Press & News

Prisoner has taught almost 100 fellow inmates to read

A prisoner is bringing hope of a better life to fellow inmates by helping them learn to read and write. In the three years and six months that Mick Greenberry, 56, has been at Lewes Prison he has taught 96 inmates to read under a programme drawn up by charity The Shannon Trust. Recently, guards, prisoners and charity workers gathered at a recreation room to watch as he was given an award. 

According to Government statistics about 48 per cent of adult prisoners in jails across Britain have no useful literacy skills and a further 18 per cent have a reading age of eight years or under. The programme has been running at Lewes for almost four years and gives prisoners resources to teach each other how to read and write. It costs very little to run and most students are able to read and write after three to six months. 

Mr Greenberry, a former sergeant with the Grenadier Guards, has been teaching for two and a half years.  He said: “I started just for something to do – I didn’t want to vegetate in here.  Some prisoners are so scared when they come here they won’t come out of their cells.  They just cow down and end up staying in a closed room for most of the time.  You see an incredible change when they learn to read.  My method of teaching may not be very politically correct but it works”.  

Under the Shannon Trust’s Toe by Toe programme, mentors spend up to 20 minutes teaching students to read, at least five times every week.  Mr Greenberry has seen students go from relying on cellmates to read letters from loved ones, to being able to escape the daily grind of prison life through books and newspapers. 

Prison governor Eoin McLennan-Murray said one of Mr Greenberry’s students had been a man of 76 years who had written home for the first time on his 50th wedding anniversary. 

He said: “A number of prisoners have difficulties with literacy. Some can hardly read or write at all. “Once they learn to read they realise there are other positive changes they can make to improving themselves and their lives.  “It opens up the possibility of doing something other than crime.”  He gave Mr Greenberry a certificate for his work and a £25 voucher to spend on supplies, while Christopher Morgan of The Shannon Trust gave him two books: ‘Invisible Crying Tree’ and ‘The Assassin’s Cloak’

Posted in Prisons

Tony made it, but what about the rest?

Article published in TES Magazine on 22 April, 2005

TES symbol

Tony is a tall, well-built young man in his early 20s with a pleasant smile and a sunny disposition. He works with his father as a painter and decorator and appears to be doing very well. He’s courting, as they say in these parts and has just bought his first house. I know him because I taught him to read. He came to me a couple of years ago and it was obvious that he was severely dyslexic.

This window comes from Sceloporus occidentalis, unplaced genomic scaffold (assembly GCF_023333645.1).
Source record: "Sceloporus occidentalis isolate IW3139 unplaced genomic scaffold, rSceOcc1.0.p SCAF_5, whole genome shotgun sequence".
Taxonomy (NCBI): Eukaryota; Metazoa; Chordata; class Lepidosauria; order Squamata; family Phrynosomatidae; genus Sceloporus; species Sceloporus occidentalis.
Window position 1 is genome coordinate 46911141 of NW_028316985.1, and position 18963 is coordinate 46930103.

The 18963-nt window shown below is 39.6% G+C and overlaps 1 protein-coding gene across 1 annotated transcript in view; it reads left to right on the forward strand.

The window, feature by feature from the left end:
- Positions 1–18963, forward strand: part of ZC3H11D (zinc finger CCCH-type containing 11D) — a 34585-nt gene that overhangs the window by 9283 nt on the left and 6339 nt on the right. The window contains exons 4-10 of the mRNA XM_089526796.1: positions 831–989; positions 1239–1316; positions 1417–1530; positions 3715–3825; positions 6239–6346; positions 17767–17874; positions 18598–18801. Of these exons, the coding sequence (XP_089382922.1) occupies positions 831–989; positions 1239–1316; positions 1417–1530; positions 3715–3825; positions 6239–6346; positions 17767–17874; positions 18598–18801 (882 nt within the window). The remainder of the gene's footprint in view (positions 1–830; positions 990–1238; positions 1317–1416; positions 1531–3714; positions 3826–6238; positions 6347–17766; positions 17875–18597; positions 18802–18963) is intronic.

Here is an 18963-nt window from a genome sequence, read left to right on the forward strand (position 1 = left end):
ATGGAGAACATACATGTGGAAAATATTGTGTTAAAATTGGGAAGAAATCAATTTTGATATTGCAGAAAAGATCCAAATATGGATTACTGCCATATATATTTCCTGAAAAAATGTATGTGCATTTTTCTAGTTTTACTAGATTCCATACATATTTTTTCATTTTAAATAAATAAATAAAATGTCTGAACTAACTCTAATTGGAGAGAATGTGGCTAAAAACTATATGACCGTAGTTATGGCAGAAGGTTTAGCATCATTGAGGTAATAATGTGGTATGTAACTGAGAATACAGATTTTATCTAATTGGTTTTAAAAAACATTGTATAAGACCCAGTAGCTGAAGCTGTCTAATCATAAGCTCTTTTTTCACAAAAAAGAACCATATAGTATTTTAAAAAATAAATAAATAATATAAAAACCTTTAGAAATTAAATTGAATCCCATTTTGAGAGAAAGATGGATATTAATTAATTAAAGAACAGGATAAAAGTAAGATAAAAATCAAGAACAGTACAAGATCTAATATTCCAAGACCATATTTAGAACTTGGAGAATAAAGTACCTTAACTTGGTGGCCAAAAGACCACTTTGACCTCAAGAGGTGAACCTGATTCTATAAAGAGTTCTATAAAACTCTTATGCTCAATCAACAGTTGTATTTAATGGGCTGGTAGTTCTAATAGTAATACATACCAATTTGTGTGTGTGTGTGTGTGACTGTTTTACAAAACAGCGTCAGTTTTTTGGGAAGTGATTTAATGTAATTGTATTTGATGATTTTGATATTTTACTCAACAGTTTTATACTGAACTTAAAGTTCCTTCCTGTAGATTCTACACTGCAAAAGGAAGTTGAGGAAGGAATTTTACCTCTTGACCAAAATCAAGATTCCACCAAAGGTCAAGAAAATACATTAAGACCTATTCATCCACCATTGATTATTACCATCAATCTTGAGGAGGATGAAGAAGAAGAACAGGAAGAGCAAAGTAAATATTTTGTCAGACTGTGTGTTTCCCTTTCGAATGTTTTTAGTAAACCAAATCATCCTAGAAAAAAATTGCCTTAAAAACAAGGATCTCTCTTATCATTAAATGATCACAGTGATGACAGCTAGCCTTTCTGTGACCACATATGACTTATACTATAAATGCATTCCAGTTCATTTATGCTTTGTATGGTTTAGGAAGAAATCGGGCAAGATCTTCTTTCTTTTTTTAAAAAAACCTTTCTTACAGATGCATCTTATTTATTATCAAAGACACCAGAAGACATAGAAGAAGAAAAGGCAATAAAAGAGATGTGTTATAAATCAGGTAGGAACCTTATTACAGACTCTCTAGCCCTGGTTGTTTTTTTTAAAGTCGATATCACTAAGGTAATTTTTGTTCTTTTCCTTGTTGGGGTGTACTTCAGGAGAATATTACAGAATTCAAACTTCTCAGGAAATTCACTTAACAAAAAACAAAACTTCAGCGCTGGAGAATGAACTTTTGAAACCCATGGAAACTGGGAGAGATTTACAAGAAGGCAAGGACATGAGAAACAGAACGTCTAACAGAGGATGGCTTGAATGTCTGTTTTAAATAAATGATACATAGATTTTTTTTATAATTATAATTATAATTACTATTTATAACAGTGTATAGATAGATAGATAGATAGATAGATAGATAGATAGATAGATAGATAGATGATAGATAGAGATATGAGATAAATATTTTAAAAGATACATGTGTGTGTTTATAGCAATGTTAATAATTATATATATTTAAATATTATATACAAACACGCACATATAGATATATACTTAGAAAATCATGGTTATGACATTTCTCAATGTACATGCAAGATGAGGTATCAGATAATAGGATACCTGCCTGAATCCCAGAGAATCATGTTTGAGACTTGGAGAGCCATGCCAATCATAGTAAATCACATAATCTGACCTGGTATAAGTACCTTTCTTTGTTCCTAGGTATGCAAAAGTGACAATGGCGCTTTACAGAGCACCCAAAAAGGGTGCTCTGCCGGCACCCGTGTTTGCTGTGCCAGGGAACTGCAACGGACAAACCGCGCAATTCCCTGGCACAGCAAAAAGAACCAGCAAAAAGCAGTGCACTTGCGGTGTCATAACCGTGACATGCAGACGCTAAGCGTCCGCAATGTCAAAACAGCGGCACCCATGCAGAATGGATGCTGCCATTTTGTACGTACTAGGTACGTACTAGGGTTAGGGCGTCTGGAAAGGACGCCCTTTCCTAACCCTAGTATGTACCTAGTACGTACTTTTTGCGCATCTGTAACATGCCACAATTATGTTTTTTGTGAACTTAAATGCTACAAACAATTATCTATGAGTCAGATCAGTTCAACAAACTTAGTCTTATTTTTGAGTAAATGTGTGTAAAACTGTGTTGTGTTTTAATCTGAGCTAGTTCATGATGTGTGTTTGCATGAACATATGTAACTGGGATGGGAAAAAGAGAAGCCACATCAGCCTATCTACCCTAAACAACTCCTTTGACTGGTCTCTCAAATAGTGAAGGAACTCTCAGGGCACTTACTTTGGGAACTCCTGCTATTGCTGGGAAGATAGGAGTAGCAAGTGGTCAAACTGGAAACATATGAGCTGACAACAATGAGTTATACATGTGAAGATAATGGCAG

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Posted in Schools

An affordable solution to prisoner illiteracy

Article published in the Longford Magazine.

Toe by Toe was featured in the Longford Magazine in an article about prisoner literacy, or lack of it. The Shannon Trust works with literate prisoners to become reading coaches, using the Toe by Toe manual as an affordable solution to prisoner illiteracy.

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Posted in Press, Prisons

Turning over a new leaf

Article published by The Telegraph Magazine.

Article is about the pioneering scheme used in prisons, through which inmates teach fellow inmates to read – see below. 􏰓􏰕

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Posted in Press, Prisons

The Secret Millionaire in prison payouts

A millionaire businessman gave away thousands of pounds of his own money when he visited a young offenders institution in South Staffordshire as part of a TV documentary.

Computer entrepreneur Piers Linney also offered to personally “mentor” one inmate at Brinsford Young Offenders Institution upon release as part of Channel 4 show, The Secret Millionaire.

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Posted in Press, Prisons

Sixth Form Students Aid Younger Readers

Sixth formers at Shebbear College have been offering a helping hand to their younger counterparts.  The older students have been giving up their free time to support young, improving readers in a new initiative by the Learning Support Department.

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Posted in Press, Schools

Toe by Toe has worldwide recognition

Article published in the Listener in New Zealand

Developed in Britain, the Toe by Toe manual has unlocked the mystery of reading for thousands of people worldwide. It has been used successfully in Linwood College, New Zealand, and the Listener published a 4 page article.

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Posted in Press, Schools

Success in prisons using Toe by Toe

The Shannon Trust works with literate prisoners to become reading coaches, using the Toe by Toe manual as an affordable solution to prisoner illiteracy. One such prisoner, Mick Greenberry, was given an award by the Trust for teaching 96 fellow prisoners to read and write.

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Posted in Press, Prisons

Toe by Toe in Literacy Today

Article featured in Literacy Today

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Posted in Community, Press

Making sure kids can read

When Professor Tommy MacKay was put in charge of schools in West Dunbartonshire, he abolished illiteracy completely – and it only took half an hour.

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Posted in Community, Press, Schools